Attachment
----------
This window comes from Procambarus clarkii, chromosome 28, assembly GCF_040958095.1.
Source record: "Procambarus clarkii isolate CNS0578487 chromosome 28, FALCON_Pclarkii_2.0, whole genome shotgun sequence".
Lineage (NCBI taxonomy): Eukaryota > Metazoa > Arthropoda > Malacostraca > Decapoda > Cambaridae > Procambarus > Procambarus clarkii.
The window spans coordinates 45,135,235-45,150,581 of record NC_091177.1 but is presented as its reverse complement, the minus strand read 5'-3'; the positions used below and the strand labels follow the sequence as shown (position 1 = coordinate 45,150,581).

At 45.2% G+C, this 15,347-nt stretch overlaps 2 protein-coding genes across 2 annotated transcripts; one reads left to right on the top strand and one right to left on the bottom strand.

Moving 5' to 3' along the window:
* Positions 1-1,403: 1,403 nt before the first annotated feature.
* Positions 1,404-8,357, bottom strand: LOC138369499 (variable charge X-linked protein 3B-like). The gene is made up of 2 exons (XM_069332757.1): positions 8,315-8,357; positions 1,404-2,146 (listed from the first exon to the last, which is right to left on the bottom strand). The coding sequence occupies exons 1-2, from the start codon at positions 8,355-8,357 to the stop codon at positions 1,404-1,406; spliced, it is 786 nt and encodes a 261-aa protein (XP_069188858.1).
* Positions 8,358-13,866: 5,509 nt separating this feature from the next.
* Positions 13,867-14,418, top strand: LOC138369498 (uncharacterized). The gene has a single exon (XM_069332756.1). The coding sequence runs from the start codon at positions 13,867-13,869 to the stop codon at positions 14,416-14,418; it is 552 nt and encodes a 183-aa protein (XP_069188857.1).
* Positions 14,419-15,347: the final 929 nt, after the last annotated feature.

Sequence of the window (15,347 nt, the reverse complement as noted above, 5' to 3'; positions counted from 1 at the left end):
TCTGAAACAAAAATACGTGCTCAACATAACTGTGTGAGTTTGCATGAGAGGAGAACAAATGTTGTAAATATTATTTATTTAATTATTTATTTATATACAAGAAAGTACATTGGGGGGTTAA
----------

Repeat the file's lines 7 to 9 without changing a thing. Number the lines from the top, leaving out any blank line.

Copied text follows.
* Positions 1-1,403: 1,403 nt before the first annotated feature.
* Positions 1,404-8,357, bottom strand: LOC138369499 (variable charge X-linked protein 3B-like). The gene is made up of 2 exons (XM_069332757.1): positions 8,315-8,357; positions 1,404-2,146 (listed from the first exon to the last, which is right to left on the bottom strand). The coding sequence occupies exons 1-2, from the start codon at positions 8,355-8,357 to the stop codon at positions 1,404-1,406; spliced, it is 786 nt and encodes a 261-aa protein (XP_069188858.1).
* Positions 8,358-13,866: 5,509 nt separating this feature from the next.